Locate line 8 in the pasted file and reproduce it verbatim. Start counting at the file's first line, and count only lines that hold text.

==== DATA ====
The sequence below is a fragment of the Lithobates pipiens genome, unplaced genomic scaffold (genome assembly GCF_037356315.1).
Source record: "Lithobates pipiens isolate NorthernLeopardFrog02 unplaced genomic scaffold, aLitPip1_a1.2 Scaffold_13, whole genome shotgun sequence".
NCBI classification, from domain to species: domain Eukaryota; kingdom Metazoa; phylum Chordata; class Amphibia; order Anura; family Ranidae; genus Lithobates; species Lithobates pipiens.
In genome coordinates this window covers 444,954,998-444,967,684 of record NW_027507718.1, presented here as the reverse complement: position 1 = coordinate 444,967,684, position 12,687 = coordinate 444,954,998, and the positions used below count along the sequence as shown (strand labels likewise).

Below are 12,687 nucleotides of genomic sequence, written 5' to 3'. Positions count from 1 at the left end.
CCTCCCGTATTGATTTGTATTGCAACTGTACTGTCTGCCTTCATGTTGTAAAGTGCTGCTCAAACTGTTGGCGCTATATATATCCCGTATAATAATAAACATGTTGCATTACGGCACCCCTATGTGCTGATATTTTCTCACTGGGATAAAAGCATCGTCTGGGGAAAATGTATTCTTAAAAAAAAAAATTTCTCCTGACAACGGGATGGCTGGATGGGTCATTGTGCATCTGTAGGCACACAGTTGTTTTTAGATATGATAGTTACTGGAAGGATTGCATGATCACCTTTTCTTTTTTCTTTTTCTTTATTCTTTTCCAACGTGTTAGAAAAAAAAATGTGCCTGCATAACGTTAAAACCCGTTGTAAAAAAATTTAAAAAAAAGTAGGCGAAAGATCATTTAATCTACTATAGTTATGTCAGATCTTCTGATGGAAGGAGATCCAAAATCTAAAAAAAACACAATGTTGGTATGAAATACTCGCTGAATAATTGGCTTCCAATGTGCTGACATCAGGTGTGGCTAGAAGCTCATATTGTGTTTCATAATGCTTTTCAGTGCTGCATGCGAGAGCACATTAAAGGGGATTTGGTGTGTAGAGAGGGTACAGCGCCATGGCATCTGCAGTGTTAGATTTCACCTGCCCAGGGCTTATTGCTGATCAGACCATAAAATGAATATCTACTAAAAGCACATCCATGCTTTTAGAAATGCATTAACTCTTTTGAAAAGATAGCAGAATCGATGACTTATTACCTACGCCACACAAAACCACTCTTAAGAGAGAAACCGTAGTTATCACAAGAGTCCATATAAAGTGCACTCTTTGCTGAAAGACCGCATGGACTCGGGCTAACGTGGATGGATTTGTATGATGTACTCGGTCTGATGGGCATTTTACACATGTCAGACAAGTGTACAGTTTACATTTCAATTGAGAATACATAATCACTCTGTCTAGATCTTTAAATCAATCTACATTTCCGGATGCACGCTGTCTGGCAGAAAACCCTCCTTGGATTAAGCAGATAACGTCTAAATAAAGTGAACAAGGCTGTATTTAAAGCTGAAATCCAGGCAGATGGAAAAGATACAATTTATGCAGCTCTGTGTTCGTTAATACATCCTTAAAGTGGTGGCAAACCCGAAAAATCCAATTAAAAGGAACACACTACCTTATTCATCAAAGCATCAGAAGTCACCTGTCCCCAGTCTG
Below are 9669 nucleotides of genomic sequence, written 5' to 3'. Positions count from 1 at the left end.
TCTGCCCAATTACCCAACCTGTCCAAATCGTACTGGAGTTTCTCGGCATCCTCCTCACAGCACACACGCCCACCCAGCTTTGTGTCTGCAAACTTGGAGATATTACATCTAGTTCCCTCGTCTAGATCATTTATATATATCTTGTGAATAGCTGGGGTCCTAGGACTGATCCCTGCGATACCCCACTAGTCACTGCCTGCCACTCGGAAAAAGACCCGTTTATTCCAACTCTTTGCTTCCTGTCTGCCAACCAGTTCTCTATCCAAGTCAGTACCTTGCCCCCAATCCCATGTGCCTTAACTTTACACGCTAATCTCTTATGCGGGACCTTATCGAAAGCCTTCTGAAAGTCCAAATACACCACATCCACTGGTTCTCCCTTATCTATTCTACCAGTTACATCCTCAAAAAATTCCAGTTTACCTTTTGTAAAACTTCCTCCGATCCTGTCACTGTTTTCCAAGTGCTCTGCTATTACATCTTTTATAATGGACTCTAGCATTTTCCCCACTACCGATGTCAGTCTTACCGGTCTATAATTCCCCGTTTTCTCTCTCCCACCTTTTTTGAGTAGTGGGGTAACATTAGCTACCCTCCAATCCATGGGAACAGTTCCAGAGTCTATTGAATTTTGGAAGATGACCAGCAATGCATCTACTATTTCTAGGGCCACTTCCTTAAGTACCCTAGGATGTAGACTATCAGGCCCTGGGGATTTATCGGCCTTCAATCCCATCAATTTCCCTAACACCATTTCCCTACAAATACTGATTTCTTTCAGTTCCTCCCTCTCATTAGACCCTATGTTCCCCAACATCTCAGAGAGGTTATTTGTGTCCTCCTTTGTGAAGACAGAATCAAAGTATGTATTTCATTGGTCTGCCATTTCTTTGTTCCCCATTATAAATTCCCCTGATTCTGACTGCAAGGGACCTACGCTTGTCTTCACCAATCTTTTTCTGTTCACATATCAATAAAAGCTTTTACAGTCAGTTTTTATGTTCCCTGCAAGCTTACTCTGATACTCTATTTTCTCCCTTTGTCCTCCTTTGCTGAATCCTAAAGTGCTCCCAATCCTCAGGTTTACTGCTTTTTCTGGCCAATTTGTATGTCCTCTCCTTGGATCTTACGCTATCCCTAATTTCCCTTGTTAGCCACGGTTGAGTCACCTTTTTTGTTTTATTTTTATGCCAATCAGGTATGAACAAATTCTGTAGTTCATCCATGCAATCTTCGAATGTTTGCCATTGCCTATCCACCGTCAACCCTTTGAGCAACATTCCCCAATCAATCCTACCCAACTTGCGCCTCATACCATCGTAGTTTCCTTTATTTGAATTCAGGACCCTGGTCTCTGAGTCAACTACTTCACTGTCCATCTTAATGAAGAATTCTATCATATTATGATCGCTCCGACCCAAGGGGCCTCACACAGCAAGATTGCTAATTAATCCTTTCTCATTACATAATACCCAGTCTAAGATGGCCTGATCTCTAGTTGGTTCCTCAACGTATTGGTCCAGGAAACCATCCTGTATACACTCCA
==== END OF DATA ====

TCTGCCCAATTACCCAACCTGTCCAAATCGTACTGGAGTTTCTCGGCATCCTCCTCACAGCACACACGCCCACCCAGCTTTGTGTCTGCAAACTTGGAGATATTACATCTAGTTCCCTCGTCTAGATCATTTATATATATCTTGTGAATAGCTGGGGTCCTAGGACTGATCCCTGCGATACCCCACTAGTCACTGCCTGCCACTCGGAAAAAGACCCGTTTATTCCAACTCTTTGCTTCCTGTCTGCCAACCAGTTCTCTATCCAAGTCAGTACCTTGCCCCCAATCCCATGTGCCTTAACTTTACACGCTAATCTCTTATGCGGGACCTTATCGAAAGCCTTCTGAAAGTCCAAATACACCACATCCACTGGTTCTCCCTTATCTATTCTACCAGTTACATCCTCAAAAAATTCCAGTTTACCTTTTGTAAAACTTCCTCCGATCCTGTCACTGTTTTCCAAGTGCTCTGCTATTACATCTTTTATAATGGACTCTAGCATTTTCCCCACTACCGATGTCAGTCTTACCGGTCTATAATTCCCCGTTTTCTCTCTCCCACCTTTTTTGAGTAGTGGGGTAACATTAGCTACCCTCCAATCCATGGGAACAGTTCCAGAGTCTATTGAATTTTGGAAGATGACCAGCAATGCATCTACTATTTCTAGGGCCACTTCCTTAAGTACCCTAGGATGTAGACTATCAGGCCCTGGGGATTTATCGGCCTTCAATCCCATCAATTTCCCTAACACCATTTCCCTACAAATACTGATTTCTTTCAGTTCCTCCCTCTCATTAGACCCTATGTTCCCCAACATCTCAGAGAGGTTATTTGTGTCCTCCTTTGTGAAGACAGAATCAAAGTATGTATTTCATTGGTCTGCCATTTCTTTGTTCCCCATTATAAATTCCCCTGATTCTGACTGCAAGGGACCTACGCTTGTCTTCACCAATCTTTTTCTGTTCACATATCAATAAAAGCTTTTACAGTCAGTTTTTATGTTCCCTGCAAGCTTACTCTGATACTCTATTTTCTCCCTTTGTCCTCCTTTGCTGAATCCTAAAGTGCTCCCAATCCTCAGGTTTACTGCTTTTTCTGGCCAATTTGTATGTCCTCTCCTTGGATCTTACGCTATCCCTAATTTCCCTTGTTAGCCACGGTTGAGTCACCTTTTTTGTTTTATTTTTATGCCAATCAGGTATGAACAAATTCTGTAGTTCATCCATGCAATCTTCGAATGTTTGCCATTGCCTATCCACCGTCAACCCTTTGAGCAACATTCCCCAATCAATCCTACCCAACTTGCGCCTCATACCATCGTAGTTTCCTTTATTTGAATTCAGGACCCTGGTCTCTGAGTCAACTACTTCACTGTCCATCTTAATGAAGAATTCTATCATATTATGATCGCTCCGACCCAAGGGGCCTCACACAGCAAGATTGCTAATTAATCCTTTCTCATTACATAATACCCAGTCTAAGATGGCCTGATCTCTAGTTGGTTCCTCAACGTATTGGTCCAGGAAACCATCCTGTATACACTCCA